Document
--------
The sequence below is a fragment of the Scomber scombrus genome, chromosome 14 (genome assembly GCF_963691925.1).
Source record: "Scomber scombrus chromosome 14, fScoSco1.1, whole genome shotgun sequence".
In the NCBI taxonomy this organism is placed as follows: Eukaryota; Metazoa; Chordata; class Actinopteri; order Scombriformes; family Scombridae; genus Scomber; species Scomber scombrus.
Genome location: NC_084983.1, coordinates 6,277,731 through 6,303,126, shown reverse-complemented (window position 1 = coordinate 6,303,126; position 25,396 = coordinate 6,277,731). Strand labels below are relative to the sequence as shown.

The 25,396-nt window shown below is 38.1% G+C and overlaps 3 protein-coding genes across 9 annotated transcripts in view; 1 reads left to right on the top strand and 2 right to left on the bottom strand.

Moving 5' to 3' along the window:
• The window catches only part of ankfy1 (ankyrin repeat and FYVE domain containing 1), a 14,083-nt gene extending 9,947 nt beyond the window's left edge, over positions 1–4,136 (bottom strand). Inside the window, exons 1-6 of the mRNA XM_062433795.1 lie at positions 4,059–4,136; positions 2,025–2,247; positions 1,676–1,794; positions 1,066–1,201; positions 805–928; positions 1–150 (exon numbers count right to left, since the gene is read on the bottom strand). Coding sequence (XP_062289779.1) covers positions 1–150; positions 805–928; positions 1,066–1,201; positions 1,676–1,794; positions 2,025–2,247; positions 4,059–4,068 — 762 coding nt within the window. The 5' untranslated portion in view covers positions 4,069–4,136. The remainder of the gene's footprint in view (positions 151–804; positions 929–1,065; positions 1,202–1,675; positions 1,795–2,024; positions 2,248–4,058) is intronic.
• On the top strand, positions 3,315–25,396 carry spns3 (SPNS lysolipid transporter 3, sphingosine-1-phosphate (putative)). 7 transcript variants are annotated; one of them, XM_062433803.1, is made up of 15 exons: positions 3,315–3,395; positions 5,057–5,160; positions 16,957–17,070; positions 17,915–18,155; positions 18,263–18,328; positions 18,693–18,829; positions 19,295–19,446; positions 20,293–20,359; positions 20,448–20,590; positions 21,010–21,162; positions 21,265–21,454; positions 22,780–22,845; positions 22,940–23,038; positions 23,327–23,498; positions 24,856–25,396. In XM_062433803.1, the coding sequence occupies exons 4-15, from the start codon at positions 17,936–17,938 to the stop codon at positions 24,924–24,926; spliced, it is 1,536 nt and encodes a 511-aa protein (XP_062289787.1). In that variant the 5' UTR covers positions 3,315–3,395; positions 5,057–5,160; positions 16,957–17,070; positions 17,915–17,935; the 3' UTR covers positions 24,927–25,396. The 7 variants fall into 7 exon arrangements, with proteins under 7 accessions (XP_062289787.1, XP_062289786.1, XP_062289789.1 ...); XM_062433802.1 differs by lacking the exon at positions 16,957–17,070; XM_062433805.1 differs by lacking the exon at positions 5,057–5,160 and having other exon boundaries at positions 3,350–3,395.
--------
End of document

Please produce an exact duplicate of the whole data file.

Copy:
The sequence below is a fragment of the Scomber scombrus genome, chromosome 14 (genome assembly GCF_963691925.1).
Source record: "Scomber scombrus chromosome 14, fScoSco1.1, whole genome shotgun sequence".
In the NCBI taxonomy this organism is placed as follows: Eukaryota; Metazoa; Chordata; class Actinopteri; order Scombriformes; family Scombridae; genus Scomber; species Scomber scombrus.
Genome location: NC_084983.1, coordinates 6,277,731 through 6,303,126, shown reverse-complemented (window position 1 = coordinate 6,303,126; position 25,396 = coordinate 6,277,731). Strand labels below are relative to the sequence as shown.

The 25,396-nt window shown below is 38.1% G+C and overlaps 3 protein-coding genes across 9 annotated transcripts in view; 1 reads left to right on the top strand and 2 right to left on the bottom strand.

Moving 5' to 3' along the window:
• The window catches only part of ankfy1 (ankyrin repeat and FYVE domain containing 1), a 14,083-nt gene extending 9,947 nt beyond the window's left edge, over positions 1–4,136 (bottom strand). Inside the window, exons 1-6 of the mRNA XM_062433795.1 lie at positions 4,059–4,136; positions 2,025–2,247; positions 1,676–1,794; positions 1,066–1,201; positions 805–928; positions 1–150 (exon numbers count right to left, since the gene is read on the bottom strand). Coding sequence (XP_062289779.1) covers positions 1–150; positions 805–928; positions 1,066–1,201; positions 1,676–1,794; positions 2,025–2,247; positions 4,059–4,068 — 762 coding nt within the window. The 5' untranslated portion in view covers positions 4,069–4,136. The remainder of the gene's footprint in view (positions 151–804; positions 929–1,065; positions 1,202–1,675; positions 1,795–2,024; positions 2,248–4,058) is intronic.
• On the top strand, positions 3,315–25,396 carry spns3 (SPNS lysolipid transporter 3, sphingosine-1-phosphate (putative)). 7 transcript variants are annotated; one of them, XM_062433803.1, is made up of 15 exons: positions 3,315–3,395; positions 5,057–5,160; positions 16,957–17,070; positions 17,915–18,155; positions 18,263–18,328; positions 18,693–18,829; positions 19,295–19,446; positions 20,293–20,359; positions 20,448–20,590; positions 21,010–21,162; positions 21,265–21,454; positions 22,780–22,845; positions 22,940–23,038; positions 23,327–23,498; positions 24,856–25,396. In XM_062433803.1, the coding sequence occupies exons 4-15, from the start codon at positions 17,936–17,938 to the stop codon at positions 24,924–24,926; spliced, it is 1,536 nt and encodes a 511-aa protein (XP_062289787.1). In that variant the 5' UTR covers positions 3,315–3,395; positions 5,057–5,160; positions 16,957–17,070; positions 17,915–17,935; the 3' UTR covers positions 24,927–25,396. The 7 variants fall into 7 exon arrangements, with proteins under 7 accessions (XP_062289787.1, XP_062289786.1, XP_062289789.1 ...); XM_062433802.1 differs by lacking the exon at positions 16,957–17,070; XM_062433805.1 differs by lacking the exon at positions 5,057–5,160 and having other exon boundaries at positions 3,350–3,395.